August is here and the store shelves are filled with back to school items, especially for college freshmen leaving home for the first time. I think about my own experiences moving into various dorms and apartments as an undergraduate student. While I am no longer moving at the start of each school year, and don’t miss hauling suitcases, bedding and other assorted items up and down multiple flights of stairs in hot summer temperatures., the beginning of the semester is still an exciting time for me. It’s a time of fresh starts and new opportunities. As a graduate student and part-time lecturer, each fall brings about the potential for positive changes and growth in my learning and experiences. However, this year the past has also been on my mind with school on the horizon.
On a recent trip to Boston I was wandering down Tremont Street near Boston Common en route to a particular restaurant. I soon found myself at Emerson College without even realizing that the school was so close to my destination. Pausing in front of the campus radio station and looking inside the enormous glass front windows, I began thinking about Melissa. Next month would have marked the start of her senior year at Emerson if she had not passed away. Previously I have written about my experiences contrasting what Melissa’s future could have been with those of my own students, but seeing this particular college campus was a jarring reminder of Melissa’s potential if the eating disorder had not taken her life. Melissa never had the opportunity to experience college like the students I saw at Emerson that day, from moving into the college dorms for the first time to walking across the stage at graduation. Even students who attend college and experience these milestones, are not immune from eating disorders. As well, eating disorders do not simply disappear once someone goes to college. It is not something that one simply “outgrows” when they reach 18 years of age or move away from home.
Melissa didn’t have the chance to start her fall semester at Emerson with the promise of new beginnings and opportunities, but it is possible for anyone who chooses recovery. You don’t have to be in school or wait for a new year to make the decision to seek help or continue towards a path of recovery. A fresh start and new firsts are always possible in the fight against eating disorders.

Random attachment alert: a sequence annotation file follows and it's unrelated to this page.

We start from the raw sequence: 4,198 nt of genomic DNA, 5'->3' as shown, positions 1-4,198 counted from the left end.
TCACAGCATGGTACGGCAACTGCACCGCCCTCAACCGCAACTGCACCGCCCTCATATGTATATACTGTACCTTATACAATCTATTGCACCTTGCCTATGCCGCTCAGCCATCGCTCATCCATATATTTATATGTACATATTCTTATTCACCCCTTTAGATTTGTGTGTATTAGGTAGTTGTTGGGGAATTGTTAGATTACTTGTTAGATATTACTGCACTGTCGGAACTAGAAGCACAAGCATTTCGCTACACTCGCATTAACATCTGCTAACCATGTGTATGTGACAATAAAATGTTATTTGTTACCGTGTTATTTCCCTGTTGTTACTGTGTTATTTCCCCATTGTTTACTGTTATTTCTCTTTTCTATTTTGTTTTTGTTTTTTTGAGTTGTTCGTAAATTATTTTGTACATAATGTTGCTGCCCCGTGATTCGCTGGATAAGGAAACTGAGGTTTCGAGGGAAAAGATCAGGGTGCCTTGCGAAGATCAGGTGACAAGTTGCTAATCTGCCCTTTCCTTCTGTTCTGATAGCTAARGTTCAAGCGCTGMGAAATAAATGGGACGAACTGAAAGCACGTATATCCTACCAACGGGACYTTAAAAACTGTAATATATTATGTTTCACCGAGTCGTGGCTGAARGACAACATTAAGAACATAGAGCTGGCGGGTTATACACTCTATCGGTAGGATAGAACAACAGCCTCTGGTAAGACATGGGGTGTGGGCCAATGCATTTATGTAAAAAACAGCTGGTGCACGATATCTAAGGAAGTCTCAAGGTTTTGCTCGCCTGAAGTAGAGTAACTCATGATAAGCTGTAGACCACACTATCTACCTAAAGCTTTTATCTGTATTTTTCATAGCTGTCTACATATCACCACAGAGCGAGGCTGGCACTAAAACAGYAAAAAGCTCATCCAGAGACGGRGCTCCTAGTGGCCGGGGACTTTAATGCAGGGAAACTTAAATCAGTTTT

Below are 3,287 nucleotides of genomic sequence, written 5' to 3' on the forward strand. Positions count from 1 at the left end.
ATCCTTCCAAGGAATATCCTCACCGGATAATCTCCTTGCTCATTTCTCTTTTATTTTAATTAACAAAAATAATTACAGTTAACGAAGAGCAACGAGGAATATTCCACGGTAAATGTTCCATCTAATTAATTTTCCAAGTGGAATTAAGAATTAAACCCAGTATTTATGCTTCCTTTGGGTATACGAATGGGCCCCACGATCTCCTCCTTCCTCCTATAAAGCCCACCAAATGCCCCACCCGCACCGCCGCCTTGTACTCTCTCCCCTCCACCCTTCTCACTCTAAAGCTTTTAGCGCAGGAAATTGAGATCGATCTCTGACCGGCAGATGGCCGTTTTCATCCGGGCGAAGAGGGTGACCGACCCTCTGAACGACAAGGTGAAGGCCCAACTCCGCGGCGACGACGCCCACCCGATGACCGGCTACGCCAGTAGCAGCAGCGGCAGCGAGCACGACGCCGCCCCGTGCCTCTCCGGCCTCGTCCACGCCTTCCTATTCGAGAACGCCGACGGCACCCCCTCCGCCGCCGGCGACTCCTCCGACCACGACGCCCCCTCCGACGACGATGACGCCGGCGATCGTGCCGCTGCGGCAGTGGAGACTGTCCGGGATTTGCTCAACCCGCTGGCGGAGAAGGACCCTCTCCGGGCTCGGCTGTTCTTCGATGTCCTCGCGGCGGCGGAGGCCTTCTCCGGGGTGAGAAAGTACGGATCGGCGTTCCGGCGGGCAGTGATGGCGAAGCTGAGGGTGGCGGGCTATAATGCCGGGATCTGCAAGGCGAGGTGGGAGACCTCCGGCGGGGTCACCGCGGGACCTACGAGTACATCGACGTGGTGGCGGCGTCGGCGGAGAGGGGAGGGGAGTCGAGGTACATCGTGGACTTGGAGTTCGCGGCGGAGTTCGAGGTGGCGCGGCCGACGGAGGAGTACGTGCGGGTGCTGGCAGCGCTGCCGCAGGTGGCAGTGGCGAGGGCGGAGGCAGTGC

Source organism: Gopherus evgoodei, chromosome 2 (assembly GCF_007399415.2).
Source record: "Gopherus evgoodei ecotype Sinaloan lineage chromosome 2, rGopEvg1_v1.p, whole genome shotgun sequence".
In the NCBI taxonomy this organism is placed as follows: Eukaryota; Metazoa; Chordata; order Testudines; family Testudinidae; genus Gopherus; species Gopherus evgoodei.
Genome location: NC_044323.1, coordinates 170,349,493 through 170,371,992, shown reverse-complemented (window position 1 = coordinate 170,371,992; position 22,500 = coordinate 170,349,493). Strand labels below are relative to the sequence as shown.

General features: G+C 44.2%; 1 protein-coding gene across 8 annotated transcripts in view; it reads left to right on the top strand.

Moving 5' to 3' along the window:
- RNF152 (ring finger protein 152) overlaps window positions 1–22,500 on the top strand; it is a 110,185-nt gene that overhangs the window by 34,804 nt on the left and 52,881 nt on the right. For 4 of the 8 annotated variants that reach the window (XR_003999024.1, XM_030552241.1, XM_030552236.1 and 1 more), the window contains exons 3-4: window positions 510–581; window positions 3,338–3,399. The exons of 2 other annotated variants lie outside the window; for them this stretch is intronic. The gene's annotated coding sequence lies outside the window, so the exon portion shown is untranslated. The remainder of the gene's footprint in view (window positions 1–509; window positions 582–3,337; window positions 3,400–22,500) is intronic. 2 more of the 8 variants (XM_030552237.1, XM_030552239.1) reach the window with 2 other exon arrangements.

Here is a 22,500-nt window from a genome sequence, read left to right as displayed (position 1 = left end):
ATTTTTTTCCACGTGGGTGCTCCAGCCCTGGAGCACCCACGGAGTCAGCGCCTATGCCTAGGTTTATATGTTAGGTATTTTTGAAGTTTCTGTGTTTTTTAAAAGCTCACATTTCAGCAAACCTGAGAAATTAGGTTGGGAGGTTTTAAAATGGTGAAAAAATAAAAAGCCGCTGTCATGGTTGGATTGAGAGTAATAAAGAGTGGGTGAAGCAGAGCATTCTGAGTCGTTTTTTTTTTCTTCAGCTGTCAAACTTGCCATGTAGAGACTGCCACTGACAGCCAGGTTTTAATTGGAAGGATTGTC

At Someday Melissa we are dedicated to raising awareness of eating disorders and having
open and honest discussions about ED and all that encompasses. Something we focus on a
lot is recovery. Recovery is possible! Although I’ve been in recovery for nearly 5 years now,
sometimes I wonder exactly what recovery is supposed to look like. Maybe you do too?
Lately I’ve found myself slipping a bit in my eating behaviors. I’ll admit to being a little
stressed lately because I work several jobs, am a writer and am in a play. There’s a lot going on
and it’s easy to feel a little out of control with it all. It started with simply being too busy and
forgetting to eat. I’d remedy that as soon as I realized I hadn’t eaten since breakfast. But in the
back of my mind was the little voice of ED asking, “Doesn’t it feel nice though that you didn’t
eat?” I hate that persistent voice.
I have a no weighing policy. Maybe you do too? I don’t own a scale and the only time I am
weighed is when I go to the doctor. For me, not knowing is best. I go by how I feel and how
my body is doing and I know when I feel great and I notice when things feel out of whack.
It’s a great way to really get in tune with yourself. My roommate brought home a scale a few
weeks ago. I took one look at the scale and heard ED again, “Lovely, isn’t it? Don’t you want to
know?” I asked her if she could hide the scale and never tell me where she put it and luckily for
me, I have a good roomie because she did. Extreme? Maybe to some, but not to me.
These are the things I have to do in order to remain healthy. Recovery is an ongoing process and